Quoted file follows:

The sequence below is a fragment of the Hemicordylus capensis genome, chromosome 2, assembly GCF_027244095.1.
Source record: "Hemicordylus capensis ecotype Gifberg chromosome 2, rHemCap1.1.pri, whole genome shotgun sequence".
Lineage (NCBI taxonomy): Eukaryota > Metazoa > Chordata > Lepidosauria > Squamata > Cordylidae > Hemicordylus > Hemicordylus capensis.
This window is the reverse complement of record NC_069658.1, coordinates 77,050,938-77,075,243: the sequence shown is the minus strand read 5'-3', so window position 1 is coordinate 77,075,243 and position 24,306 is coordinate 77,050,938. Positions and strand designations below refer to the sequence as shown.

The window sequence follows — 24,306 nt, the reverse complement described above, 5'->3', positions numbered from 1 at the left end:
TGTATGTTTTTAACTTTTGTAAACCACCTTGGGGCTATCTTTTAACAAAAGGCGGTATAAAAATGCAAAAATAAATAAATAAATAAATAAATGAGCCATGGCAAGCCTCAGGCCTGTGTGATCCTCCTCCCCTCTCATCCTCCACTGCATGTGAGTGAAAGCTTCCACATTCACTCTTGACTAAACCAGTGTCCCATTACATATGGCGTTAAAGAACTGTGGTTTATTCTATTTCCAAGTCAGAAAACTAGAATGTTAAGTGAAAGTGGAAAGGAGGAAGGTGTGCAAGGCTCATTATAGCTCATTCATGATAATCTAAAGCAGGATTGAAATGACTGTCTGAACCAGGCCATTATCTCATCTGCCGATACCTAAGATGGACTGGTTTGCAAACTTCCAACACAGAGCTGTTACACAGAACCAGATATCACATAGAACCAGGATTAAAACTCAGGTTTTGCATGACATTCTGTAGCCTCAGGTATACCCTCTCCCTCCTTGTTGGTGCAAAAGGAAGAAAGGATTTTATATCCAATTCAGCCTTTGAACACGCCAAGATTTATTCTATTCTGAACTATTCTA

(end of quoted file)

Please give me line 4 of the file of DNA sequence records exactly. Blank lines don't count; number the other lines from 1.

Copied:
This window is the reverse complement of record NC_069658.1, coordinates 77,050,938-77,075,243: the sequence shown is the minus strand read 5'-3', so window position 1 is coordinate 77,075,243 and position 24,306 is coordinate 77,050,938. Positions and strand designations below refer to the sequence as shown.